Coronavirus disease (COVID-19)
The European Medicines Agency (EMA) contributes to the global response to the novel coronavirus outbreak, which began in December 2019 in Wuhan, China. Under its plan for managing emerging health threats, EMA supports the development and approval of vaccines and treatments for novel coronavirus, together with other regulators in the European Union (EU) and worldwide.
The novel coronavirus (2019-nCoV) is a new strain of coronavirus that had not previously been identified in humans. The coronavirus family is known to cause illness in humans, from common cold to more severe or even fatal diseases such as Middle East Respiratory Syndrome (MERS) and Severe Acute Respiratory Syndrome (SARS).
The Wuhan-centred outbreak is expected to continue to spread widely within China and globally. Cases have been detected in several countries in Asia, North America, Europe and in Australia.
On 30 January 2020, The World Health Organization (WHO) declared the outbreak a public health emergency of international concern.
There are currently no authorised vaccines or treatments in the EU to prevent or treat novel coronavirus disease (COVID-19) specifically or any other coronaviruses.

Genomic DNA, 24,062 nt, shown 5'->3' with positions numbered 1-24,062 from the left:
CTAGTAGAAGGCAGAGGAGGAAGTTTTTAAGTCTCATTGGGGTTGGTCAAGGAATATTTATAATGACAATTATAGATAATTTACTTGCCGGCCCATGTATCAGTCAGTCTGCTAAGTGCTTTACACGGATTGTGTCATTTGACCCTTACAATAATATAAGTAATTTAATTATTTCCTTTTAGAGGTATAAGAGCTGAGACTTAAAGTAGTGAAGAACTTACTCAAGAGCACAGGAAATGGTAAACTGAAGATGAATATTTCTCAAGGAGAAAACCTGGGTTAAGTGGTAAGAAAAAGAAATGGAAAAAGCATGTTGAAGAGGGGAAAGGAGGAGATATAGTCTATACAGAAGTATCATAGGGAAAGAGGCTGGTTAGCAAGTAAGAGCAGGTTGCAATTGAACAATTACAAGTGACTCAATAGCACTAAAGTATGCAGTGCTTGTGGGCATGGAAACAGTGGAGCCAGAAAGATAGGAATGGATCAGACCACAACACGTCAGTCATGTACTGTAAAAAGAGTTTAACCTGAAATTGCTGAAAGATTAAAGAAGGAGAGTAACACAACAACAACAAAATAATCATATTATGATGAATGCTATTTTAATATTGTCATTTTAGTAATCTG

EMA has activated its plan for managing emerging health threats , which determines how EMA responds to and communicates on serious public health threats. For more information, see Public health threats.
EMA encourages developers of potential vaccines or treatments for novel coronavirus infection to contact EMA as soon as possible to discuss their strategy for evidence-generation, by emailing email@example.com.
EMA has regulatory mechanisms to speed up development and approval, including:
- scientific advice;
- the PRIME scheme;
- the accelerated assessment and conditional marketing authorisation procedures.
Scientific advice can be fast-tracked for potential novel coronavirus treatments or vaccines.
EMA analyses all available information on medicine development pipelines in order to map potential treatments and vaccines.
During an emerging public health threat, EMA works closely with other European bodies, including the European Commission, the Health Security Committee and the European Centre for Disease Prevention and Control (ECDC), and with international partners such as the WHO and regulators from affected countries.
ECDC and WHO produce a series of risk assessments, epidemiological updates and other information:
EU authorities monitor the outbreak closely and provide updates as information becomes available.